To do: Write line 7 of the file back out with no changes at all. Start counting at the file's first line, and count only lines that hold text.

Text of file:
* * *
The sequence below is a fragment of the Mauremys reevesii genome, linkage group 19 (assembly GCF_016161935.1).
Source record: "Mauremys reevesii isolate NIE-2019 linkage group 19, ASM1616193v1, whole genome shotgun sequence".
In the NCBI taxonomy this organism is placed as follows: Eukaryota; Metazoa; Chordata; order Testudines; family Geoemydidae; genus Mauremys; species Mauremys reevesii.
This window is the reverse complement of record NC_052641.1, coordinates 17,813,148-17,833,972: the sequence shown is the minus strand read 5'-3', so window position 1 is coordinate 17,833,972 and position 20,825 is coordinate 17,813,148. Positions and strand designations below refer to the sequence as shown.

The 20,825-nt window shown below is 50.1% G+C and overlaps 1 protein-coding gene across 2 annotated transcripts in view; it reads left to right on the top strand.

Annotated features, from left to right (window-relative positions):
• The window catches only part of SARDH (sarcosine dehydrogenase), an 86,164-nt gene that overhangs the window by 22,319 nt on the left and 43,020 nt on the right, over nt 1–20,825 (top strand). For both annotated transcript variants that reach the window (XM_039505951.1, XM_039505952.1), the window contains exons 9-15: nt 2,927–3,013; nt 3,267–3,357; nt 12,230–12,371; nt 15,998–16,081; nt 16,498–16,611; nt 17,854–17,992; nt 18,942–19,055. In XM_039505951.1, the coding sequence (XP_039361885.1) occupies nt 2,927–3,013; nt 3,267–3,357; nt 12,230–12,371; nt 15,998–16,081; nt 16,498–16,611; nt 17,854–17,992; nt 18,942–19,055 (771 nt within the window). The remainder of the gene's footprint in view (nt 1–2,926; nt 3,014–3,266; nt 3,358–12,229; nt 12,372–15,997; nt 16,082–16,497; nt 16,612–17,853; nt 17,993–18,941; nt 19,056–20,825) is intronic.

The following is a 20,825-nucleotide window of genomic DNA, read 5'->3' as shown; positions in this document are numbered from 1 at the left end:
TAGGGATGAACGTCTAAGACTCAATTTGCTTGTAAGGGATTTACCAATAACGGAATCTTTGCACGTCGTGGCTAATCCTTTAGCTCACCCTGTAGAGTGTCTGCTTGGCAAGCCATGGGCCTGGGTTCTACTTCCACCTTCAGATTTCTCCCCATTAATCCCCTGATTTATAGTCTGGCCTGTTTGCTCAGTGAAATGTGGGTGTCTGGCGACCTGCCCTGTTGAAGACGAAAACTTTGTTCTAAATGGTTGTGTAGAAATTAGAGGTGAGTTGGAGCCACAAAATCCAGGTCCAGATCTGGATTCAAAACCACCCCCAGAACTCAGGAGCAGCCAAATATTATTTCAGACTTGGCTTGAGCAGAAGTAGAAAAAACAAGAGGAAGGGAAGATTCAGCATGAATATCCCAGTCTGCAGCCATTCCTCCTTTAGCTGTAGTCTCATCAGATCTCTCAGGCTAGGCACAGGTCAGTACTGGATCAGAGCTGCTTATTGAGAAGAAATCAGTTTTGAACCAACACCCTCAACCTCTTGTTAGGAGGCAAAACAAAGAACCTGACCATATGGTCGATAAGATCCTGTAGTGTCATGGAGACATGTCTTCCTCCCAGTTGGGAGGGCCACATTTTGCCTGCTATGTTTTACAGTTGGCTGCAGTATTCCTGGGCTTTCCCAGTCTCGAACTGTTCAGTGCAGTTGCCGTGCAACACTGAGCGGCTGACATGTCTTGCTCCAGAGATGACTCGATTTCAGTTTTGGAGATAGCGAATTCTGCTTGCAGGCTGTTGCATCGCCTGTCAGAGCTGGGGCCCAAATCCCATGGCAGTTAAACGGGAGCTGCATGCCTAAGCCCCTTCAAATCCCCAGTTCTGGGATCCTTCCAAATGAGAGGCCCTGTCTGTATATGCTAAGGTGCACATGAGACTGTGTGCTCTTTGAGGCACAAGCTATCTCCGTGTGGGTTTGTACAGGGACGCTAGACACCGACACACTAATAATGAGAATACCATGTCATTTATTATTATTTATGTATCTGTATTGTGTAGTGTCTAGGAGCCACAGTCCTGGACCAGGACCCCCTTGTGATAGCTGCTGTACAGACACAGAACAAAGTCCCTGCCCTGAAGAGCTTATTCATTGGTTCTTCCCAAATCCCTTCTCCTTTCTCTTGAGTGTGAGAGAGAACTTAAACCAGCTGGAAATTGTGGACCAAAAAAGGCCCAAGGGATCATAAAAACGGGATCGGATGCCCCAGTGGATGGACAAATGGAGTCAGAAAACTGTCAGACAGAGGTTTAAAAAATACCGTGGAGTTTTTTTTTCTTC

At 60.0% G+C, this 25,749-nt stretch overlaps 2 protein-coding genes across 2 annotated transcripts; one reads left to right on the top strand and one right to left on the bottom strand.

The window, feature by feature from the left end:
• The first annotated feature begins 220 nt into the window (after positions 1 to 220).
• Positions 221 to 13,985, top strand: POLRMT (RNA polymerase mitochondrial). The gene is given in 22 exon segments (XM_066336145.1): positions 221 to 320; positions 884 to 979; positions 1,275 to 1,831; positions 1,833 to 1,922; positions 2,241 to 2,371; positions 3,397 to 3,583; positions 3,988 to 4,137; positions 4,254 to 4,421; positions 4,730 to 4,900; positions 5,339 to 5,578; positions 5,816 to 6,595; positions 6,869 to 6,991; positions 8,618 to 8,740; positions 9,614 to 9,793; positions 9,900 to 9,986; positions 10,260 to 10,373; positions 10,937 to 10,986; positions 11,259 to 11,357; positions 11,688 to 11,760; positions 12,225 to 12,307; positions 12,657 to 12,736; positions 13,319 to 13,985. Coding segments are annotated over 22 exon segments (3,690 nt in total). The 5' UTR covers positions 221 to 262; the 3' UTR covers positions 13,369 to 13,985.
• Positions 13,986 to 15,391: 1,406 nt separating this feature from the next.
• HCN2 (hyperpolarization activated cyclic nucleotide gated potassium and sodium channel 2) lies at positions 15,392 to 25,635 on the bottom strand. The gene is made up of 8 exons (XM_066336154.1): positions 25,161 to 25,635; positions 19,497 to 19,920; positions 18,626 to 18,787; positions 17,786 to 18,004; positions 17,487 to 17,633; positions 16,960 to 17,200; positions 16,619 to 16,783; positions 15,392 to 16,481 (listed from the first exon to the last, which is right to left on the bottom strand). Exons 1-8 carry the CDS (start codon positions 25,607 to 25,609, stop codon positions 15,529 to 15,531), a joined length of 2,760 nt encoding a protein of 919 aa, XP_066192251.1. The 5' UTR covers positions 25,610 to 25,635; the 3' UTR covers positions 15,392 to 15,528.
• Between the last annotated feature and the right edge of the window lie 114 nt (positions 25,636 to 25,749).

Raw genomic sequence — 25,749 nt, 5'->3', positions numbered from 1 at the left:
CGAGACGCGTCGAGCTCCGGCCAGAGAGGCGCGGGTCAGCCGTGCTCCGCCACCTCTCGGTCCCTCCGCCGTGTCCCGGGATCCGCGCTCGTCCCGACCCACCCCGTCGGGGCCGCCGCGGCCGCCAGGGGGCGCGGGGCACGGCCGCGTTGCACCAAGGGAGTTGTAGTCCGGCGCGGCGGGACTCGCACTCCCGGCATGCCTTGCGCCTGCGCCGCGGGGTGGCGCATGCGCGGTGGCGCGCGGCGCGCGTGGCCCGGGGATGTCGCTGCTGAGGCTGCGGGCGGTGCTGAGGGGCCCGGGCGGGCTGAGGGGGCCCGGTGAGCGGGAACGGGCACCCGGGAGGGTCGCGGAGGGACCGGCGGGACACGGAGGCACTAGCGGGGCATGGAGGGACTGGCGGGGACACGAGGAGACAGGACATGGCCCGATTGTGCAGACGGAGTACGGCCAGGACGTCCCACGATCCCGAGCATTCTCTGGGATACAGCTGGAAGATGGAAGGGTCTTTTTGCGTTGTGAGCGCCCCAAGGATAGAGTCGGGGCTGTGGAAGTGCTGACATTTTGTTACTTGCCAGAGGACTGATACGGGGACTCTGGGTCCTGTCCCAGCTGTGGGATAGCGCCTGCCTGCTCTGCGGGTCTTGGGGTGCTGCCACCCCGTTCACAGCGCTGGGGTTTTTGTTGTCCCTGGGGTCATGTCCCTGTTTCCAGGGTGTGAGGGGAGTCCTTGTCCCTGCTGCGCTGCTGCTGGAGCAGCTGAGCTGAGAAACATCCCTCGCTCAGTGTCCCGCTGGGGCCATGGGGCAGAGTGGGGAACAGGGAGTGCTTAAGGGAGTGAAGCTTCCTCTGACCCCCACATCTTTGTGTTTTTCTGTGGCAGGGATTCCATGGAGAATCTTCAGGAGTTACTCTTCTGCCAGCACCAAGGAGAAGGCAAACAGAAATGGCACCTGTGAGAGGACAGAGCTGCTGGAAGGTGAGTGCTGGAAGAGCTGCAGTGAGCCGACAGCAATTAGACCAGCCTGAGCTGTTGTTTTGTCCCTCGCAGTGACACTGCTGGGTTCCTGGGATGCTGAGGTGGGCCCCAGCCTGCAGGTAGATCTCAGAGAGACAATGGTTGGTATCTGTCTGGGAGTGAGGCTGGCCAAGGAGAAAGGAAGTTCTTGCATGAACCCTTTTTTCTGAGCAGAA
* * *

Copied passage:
• The window catches only part of SARDH (sarcosine dehydrogenase), an 86,164-nt gene that overhangs the window by 22,319 nt on the left and 43,020 nt on the right, over nt 1–20,825 (top strand). For both annotated transcript variants that reach the window (XM_039505951.1, XM_039505952.1), the window contains exons 9-15: nt 2,927–3,013; nt 3,267–3,357; nt 12,230–12,371; nt 15,998–16,081; nt 16,498–16,611; nt 17,854–17,992; nt 18,942–19,055. In XM_039505951.1, the coding sequence (XP_039361885.1) occupies nt 2,927–3,013; nt 3,267–3,357; nt 12,230–12,371; nt 15,998–16,081; nt 16,498–16,611; nt 17,854–17,992; nt 18,942–19,055 (771 nt within the window). The remainder of the gene's footprint in view (nt 1–2,926; nt 3,014–3,266; nt 3,358–12,229; nt 12,372–15,997; nt 16,082–16,497; nt 16,612–17,853; nt 17,993–18,941; nt 19,056–20,825) is intronic.